In the specific context of natural disasters, the strategic fit of responsibility efforts with companies’ core products or capabilities is less important. A “well-fitting” response may even be viewed negatively. For example, if a beauty company were to send cosmetics or skin moisturizer to victims needing clean water, the public would likely pan them for it, seeing the move as self-serving. Communications represent another potential pitfall for CSR efforts. In 2000, when Philip Morris spent $150 million on advertising to publicize the $115 million it had contributed to battered women’s shelters and other causes, the company was attacked widely. Blowing one’s own horn too loudly leads the public to suspect ulterior motives. In contrast, Walmart’s communications strategy around its efforts to help Hurricane Katrina victims in 2005 highlighted the corporation’s competence (for example, delivery of water and other supplies well before the federal government’s relief effort) and warmth (such as store managers voluntarily distributing nonperishable items), yielding large reputational benefits. Walmart allowed store managers and truck drivers to talk directly to the media. The emotional impact of their personal stories of neighbors helping neighbors played an important role in boosting positive perceptions of Walmart and energizing the business’s employees.

In short, to maximize reputational and economic value, businesses can look to several principles when deploying responsibility efforts as related to natural disasters and other situations:

Authenticity: Actions should be seen as motivated more by altruism and caring than self-interest • Competence: Actions should reflect skillful handling of the situation that demonstrates understanding of target groups’ needs; this is more important than strategic fit • Communication: Communication about actions should reflect their warmth and competence, and avoid even the appearance of self-serving motivations


Companies face increasing expectation that they will not only maximize shareholder value but also contribute to their broad communities on multiple dimensions. That means executives need to understand when CSR efforts can drive economic and reputational value, and how to implement them to maximize that value. Taking this approach can transform CSR from a potentially value-destroying product of good-but-misguided intentions to a real value-generating strategy.

Featured Faculty

Faculty member in the Department of Managerial Economics & Decision Sciences until 2014

About the Research

This article is adapted from chapter 5 of Daniel Diermeier, Reputation Rules (New York: McGraw-Hill, 2011).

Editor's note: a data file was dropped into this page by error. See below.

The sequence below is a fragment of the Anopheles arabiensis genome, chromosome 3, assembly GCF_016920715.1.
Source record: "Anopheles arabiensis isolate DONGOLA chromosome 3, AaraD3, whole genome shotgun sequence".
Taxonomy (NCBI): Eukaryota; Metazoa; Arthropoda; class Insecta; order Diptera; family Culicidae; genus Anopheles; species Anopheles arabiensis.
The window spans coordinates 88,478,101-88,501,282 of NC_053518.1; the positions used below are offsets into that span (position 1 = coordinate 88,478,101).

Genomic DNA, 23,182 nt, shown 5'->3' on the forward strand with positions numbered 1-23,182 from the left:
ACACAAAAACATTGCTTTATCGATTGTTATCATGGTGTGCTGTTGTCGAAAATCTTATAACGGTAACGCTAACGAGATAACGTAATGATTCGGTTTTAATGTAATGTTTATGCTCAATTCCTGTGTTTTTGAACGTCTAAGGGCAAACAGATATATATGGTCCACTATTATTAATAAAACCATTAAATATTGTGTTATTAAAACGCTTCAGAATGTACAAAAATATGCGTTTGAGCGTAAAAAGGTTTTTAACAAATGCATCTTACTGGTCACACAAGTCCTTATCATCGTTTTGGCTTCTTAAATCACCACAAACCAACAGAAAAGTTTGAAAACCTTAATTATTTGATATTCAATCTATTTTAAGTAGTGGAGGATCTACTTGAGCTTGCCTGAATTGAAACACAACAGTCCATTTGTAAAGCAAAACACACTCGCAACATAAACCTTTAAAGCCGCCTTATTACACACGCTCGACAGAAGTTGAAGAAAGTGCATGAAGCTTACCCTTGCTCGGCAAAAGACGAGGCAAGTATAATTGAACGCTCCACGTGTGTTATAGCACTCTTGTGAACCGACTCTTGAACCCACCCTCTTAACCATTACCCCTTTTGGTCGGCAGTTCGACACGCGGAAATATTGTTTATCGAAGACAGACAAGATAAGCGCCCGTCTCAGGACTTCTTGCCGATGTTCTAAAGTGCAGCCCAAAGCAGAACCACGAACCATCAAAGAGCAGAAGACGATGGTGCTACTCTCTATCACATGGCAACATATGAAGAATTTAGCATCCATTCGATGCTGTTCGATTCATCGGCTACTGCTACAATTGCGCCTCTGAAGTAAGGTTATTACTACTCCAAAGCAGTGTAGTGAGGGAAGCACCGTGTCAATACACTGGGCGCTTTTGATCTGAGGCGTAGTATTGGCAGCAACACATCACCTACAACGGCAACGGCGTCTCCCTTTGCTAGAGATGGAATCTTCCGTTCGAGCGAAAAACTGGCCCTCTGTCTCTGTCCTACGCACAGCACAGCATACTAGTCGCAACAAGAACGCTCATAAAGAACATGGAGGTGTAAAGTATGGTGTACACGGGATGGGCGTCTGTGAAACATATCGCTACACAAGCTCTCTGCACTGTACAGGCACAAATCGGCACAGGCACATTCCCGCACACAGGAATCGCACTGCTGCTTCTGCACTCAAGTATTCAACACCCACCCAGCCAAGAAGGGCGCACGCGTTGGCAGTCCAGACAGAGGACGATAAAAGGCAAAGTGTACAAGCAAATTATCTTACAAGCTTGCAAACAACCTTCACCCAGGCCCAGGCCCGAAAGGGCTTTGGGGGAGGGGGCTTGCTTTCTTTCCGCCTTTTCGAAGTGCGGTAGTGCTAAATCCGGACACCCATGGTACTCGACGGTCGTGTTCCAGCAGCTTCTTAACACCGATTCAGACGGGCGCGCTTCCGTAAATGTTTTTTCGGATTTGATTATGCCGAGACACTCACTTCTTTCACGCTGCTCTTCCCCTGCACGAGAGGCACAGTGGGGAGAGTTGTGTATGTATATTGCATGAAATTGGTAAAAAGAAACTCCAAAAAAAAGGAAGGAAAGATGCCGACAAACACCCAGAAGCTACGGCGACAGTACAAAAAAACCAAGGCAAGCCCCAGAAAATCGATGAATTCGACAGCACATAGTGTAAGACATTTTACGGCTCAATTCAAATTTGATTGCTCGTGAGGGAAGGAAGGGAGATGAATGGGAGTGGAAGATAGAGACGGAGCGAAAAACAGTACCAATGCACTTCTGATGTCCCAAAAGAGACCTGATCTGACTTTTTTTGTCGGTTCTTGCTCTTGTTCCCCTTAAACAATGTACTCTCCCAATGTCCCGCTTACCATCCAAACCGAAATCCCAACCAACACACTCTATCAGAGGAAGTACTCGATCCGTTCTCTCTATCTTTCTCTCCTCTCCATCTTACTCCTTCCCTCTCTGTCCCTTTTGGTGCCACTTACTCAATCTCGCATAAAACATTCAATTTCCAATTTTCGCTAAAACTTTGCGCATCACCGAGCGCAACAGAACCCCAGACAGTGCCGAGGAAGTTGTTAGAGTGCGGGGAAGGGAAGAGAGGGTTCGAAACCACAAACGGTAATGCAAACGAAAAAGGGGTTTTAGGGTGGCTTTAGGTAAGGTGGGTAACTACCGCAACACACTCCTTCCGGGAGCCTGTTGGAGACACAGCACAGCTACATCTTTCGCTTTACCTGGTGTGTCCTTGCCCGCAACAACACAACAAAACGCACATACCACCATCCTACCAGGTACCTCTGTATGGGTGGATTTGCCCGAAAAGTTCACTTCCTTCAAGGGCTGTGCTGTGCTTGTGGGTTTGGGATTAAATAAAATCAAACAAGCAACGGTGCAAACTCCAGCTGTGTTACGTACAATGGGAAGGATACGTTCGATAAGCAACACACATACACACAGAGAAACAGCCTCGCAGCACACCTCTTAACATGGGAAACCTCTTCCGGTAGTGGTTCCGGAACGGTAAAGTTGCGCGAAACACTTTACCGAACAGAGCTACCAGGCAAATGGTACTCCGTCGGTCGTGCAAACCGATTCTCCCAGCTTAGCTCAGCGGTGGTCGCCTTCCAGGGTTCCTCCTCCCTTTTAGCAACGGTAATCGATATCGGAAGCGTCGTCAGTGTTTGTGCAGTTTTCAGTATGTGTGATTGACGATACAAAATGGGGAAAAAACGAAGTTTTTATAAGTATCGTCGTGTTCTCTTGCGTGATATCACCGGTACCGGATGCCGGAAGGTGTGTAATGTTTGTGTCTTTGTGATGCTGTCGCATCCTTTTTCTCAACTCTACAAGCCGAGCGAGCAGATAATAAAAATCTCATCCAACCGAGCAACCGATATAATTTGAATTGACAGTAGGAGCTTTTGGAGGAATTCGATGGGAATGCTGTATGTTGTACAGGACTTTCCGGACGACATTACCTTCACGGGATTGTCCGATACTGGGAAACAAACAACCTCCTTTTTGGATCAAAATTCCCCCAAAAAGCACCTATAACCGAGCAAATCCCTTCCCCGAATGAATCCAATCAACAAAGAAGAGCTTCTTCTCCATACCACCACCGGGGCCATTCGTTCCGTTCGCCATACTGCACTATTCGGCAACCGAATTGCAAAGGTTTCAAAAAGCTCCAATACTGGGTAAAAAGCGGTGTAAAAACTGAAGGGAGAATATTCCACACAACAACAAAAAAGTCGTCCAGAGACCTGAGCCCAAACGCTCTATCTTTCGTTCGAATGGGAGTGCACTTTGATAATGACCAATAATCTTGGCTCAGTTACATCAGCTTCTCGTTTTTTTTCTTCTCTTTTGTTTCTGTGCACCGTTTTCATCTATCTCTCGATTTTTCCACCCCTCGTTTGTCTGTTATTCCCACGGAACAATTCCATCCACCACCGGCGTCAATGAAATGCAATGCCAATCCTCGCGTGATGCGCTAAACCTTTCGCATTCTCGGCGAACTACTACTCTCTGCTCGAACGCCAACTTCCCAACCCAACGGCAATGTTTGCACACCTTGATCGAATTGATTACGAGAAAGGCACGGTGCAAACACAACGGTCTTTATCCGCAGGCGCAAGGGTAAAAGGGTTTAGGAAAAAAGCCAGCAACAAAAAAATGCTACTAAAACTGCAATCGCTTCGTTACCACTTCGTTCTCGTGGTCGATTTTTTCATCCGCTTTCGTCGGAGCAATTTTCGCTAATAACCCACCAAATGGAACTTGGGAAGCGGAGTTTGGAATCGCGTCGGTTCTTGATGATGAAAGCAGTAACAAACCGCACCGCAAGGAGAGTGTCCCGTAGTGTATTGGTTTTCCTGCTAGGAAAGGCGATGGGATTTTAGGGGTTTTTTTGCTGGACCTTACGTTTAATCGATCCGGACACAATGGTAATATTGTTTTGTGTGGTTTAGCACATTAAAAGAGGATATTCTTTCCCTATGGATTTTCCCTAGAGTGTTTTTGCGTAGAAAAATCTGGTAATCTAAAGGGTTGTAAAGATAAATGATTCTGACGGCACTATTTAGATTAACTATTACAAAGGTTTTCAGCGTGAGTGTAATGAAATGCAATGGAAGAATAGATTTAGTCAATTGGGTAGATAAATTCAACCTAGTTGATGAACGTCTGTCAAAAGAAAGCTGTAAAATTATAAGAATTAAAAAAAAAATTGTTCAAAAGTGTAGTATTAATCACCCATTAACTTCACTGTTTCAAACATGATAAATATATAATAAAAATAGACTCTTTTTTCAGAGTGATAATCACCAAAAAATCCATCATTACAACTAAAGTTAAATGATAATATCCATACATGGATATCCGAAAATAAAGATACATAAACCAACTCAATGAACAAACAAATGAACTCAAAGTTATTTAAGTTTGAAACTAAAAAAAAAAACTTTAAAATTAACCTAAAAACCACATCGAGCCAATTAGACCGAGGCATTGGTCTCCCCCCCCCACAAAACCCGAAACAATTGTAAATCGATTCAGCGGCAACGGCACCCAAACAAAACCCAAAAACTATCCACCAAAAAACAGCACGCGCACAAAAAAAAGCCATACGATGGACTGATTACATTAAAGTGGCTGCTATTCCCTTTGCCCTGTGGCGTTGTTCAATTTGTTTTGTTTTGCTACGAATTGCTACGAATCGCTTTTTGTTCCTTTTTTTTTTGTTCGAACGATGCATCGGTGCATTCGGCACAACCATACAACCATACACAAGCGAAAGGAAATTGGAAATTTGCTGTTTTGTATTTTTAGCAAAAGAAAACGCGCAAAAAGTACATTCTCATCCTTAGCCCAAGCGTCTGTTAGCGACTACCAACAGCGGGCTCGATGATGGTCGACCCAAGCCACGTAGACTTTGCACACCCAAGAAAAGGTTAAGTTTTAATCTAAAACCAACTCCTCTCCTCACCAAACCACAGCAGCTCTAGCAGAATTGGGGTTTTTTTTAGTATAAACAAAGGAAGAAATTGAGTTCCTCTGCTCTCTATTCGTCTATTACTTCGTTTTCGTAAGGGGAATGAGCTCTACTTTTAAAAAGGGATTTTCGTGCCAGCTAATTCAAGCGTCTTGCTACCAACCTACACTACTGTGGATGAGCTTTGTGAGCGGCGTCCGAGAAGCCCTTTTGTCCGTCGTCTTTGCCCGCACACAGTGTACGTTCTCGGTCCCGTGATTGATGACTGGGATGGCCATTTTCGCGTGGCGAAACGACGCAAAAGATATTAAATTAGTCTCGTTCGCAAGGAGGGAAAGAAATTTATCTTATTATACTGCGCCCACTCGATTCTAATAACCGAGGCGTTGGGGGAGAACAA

“The Strategic Samaritan: How Effectiveness and Proximity Affect Corporate Responses to External Crises.” Business Ethics Quarterly 22(4): 621–649.

Read the original

Most Popular This Week
  1. Will AI Eventually Replace Doctors?
    Maybe not entirely. But the doctor–patient relationship is likely to change dramatically.
    doctors offices in small nodules
  2. What Is the Purpose of a Corporation Today?
    Has anything changed in the three years since the Business Roundtable declared firms should prioritize more than shareholders?
    A city's skyscrapers interspersed with trees and rooftop gardens
  3. What Happens to Worker Productivity after a Minimum Wage Increase?
    A pay raise boosts productivity for some—but the impact on the bottom line is more complicated.
    employees unload pallets from a truck using hand carts
  4. 3 Tips for Reinventing Your Career After a Layoff
    It’s crucial to reassess what you want to be doing instead of jumping at the first opportunity.
    woman standing confidently
  5. Why We Can’t All Get Away with Wearing Designer Clothes
    In certain professions, luxury goods can send the wrong signal.​
    Man wearing luxury-brand clothes walks with a cold wind behind him, chilling three people he passes.
  6. Why You Should Skip the Easy Wins and Tackle the Hard Task First
    New research shows that you and your organization lose out when you procrastinate on the difficult stuff.
    A to-do list with easy and hard tasks
  7. Which Form of Government Is Best?
    Democracies may not outlast dictatorships, but they adapt better.
    Is democracy the best form of government?
  8. 6 Takeaways on Inflation and the Economy Right Now
    Are we headed into a recession? Kellogg’s Sergio Rebelo breaks down the latest trends.
    inflatable dollar sign tied down with mountains in background
  9. How Are Black–White Biracial People Perceived in Terms of Race?
    Understanding the answer—and why black and white Americans may percieve biracial people differently—is increasingly important in a multiracial society.
    How are biracial people perceived in terms of race
  10. When Do Open Borders Make Economic Sense?
    A new study provides a window into the logic behind various immigration policies.
    How immigration affects the economy depends on taxation and worker skills.
  11. How Old Are Successful Tech Entrepreneurs?
    A definitive new study dispels the myth of the Silicon Valley wunderkind.
    successful entrepreneurs are most often middle aged
  12. How Has Marketing Changed over the Past Half-Century?
    Phil Kotler’s groundbreaking textbook came out 55 years ago. Sixteen editions later, he and coauthor Alexander Chernev discuss how big data, social media, and purpose-driven branding are moving the field forward.
    people in 1967 and 2022 react to advertising
  13. Why Do Some People Succeed after Failing, While Others Continue to Flounder?
    A new study dispels some of the mystery behind success after failure.
    Scientists build a staircase from paper
  14. How to Get the Ear of Your CEO—And What to Say When You Have It
    Every interaction with the top boss is an audition for senior leadership.
    employee presents to CEO in elevator
  15. Understanding the Pandemic’s Lasting Impact on Real Estate
    Work-from-home has stuck around. What does this mean for residential and commercial real-estate markets?
    realtor showing converted office building to family
  16. Immigrants to the U.S. Create More Jobs than They Take
    A new study finds that immigrants are far more likely to found companies—both large and small—than native-born Americans.
    Immigrant CEO welcomes new hires
  17. Podcast: What to Expect When Joining a Family-Owned Business
    There are cons—but a lot of pros, too. On this episode of The Insightful Leader, we’ll explore what it’s like to work at a family business when you’re not a family member.
More in Social Impact